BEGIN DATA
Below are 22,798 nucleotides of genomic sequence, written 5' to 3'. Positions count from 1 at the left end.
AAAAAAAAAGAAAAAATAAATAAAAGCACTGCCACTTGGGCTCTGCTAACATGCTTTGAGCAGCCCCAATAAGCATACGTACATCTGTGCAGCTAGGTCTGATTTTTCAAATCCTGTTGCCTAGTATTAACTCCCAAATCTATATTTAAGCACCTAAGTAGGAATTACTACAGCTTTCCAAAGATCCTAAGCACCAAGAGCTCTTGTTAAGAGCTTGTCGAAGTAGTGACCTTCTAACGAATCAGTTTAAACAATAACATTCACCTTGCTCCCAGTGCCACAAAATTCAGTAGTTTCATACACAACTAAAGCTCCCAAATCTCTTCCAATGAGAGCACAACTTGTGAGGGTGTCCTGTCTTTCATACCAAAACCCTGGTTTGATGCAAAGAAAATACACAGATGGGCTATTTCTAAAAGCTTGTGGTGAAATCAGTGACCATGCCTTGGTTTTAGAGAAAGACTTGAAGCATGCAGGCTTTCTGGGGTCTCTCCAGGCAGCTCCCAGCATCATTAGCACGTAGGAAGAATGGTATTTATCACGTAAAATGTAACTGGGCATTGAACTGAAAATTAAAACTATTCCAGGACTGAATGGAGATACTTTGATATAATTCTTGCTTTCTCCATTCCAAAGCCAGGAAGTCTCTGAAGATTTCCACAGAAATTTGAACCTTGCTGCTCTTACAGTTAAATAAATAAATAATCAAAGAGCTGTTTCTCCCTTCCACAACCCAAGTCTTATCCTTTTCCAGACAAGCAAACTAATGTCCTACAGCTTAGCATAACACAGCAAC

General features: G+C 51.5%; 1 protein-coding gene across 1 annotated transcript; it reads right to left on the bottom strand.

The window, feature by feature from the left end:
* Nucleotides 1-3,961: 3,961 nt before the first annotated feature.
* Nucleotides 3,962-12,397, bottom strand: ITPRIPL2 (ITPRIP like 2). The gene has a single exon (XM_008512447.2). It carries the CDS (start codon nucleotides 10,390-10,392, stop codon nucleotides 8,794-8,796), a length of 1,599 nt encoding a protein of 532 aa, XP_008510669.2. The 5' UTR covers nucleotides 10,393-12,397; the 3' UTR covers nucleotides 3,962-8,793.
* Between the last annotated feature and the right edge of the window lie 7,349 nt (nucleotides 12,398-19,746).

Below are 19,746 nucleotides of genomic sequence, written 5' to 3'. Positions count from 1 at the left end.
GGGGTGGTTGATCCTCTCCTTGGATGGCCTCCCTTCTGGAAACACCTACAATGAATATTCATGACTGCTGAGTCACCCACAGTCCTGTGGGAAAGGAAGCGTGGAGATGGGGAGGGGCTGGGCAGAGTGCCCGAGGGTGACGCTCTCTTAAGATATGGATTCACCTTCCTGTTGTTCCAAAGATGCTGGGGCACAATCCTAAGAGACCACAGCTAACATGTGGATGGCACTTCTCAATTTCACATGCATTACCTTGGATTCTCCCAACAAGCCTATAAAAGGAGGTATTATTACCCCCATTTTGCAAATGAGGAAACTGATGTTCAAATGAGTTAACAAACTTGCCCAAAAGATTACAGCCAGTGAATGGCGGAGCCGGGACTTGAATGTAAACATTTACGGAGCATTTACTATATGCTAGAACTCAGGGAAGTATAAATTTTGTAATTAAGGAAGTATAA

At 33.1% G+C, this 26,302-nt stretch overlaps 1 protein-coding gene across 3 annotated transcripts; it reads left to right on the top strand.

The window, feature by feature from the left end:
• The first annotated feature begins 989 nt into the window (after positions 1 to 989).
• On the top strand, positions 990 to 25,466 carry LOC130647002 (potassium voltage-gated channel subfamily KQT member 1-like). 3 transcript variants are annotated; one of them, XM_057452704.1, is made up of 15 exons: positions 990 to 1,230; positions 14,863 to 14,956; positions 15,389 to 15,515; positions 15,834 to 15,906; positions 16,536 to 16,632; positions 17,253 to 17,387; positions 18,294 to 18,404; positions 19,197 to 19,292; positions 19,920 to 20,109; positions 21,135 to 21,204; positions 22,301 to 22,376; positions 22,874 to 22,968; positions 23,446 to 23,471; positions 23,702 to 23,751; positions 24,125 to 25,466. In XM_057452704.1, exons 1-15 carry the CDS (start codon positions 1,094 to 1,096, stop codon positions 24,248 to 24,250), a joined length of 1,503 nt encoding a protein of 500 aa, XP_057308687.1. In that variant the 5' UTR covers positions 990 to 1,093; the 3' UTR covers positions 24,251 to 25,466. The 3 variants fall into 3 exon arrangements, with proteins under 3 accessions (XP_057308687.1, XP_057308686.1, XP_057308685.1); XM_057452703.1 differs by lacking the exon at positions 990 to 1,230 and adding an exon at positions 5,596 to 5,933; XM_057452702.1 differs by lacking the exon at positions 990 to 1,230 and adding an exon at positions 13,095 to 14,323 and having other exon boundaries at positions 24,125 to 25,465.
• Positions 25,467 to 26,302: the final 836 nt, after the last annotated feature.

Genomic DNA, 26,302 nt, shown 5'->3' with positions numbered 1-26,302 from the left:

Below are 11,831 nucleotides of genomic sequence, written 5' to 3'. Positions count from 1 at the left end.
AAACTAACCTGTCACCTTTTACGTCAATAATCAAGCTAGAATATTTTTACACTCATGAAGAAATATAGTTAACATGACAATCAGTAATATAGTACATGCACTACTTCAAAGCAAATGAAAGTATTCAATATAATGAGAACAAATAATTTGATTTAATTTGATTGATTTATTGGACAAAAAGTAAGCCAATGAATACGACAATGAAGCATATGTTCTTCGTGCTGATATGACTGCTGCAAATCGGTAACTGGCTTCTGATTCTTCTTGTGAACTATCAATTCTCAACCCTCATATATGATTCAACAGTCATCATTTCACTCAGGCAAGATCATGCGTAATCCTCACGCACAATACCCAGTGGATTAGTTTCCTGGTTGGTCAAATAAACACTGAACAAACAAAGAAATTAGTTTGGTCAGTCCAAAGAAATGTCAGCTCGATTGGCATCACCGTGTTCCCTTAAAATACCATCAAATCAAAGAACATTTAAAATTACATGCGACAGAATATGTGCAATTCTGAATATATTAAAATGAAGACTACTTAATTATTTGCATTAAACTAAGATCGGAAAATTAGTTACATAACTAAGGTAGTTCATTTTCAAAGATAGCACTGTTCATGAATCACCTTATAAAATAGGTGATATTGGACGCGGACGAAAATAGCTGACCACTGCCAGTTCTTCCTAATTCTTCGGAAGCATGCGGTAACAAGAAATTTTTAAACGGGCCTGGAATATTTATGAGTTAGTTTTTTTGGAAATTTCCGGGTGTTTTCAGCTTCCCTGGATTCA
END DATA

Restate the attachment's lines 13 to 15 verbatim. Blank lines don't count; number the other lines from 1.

• On the top strand, positions 990 to 25,466 carry LOC130647002 (potassium voltage-gated channel subfamily KQT member 1-like). 3 transcript variants are annotated; one of them, XM_057452704.1, is made up of 15 exons: positions 990 to 1,230; positions 14,863 to 14,956; positions 15,389 to 15,515; positions 15,834 to 15,906; positions 16,536 to 16,632; positions 17,253 to 17,387; positions 18,294 to 18,404; positions 19,197 to 19,292; positions 19,920 to 20,109; positions 21,135 to 21,204; positions 22,301 to 22,376; positions 22,874 to 22,968; positions 23,446 to 23,471; positions 23,702 to 23,751; positions 24,125 to 25,466. In XM_057452704.1, exons 1-15 carry the CDS (start codon positions 1,094 to 1,096, stop codon positions 24,248 to 24,250), a joined length of 1,503 nt encoding a protein of 500 aa, XP_057308687.1. In that variant the 5' UTR covers positions 990 to 1,093; the 3' UTR covers positions 24,251 to 25,466. The 3 variants fall into 3 exon arrangements, with proteins under 3 accessions (XP_057308687.1, XP_057308686.1, XP_057308685.1); XM_057452703.1 differs by lacking the exon at positions 990 to 1,230 and adding an exon at positions 5,596 to 5,933; XM_057452702.1 differs by lacking the exon at positions 990 to 1,230 and adding an exon at positions 13,095 to 14,323 and having other exon boundaries at positions 24,125 to 25,465.
• Positions 25,467 to 26,302: the final 836 nt, after the last annotated feature.

Genomic DNA, 26,302 nt, shown 5'->3' with positions numbered 1-26,302 from the left: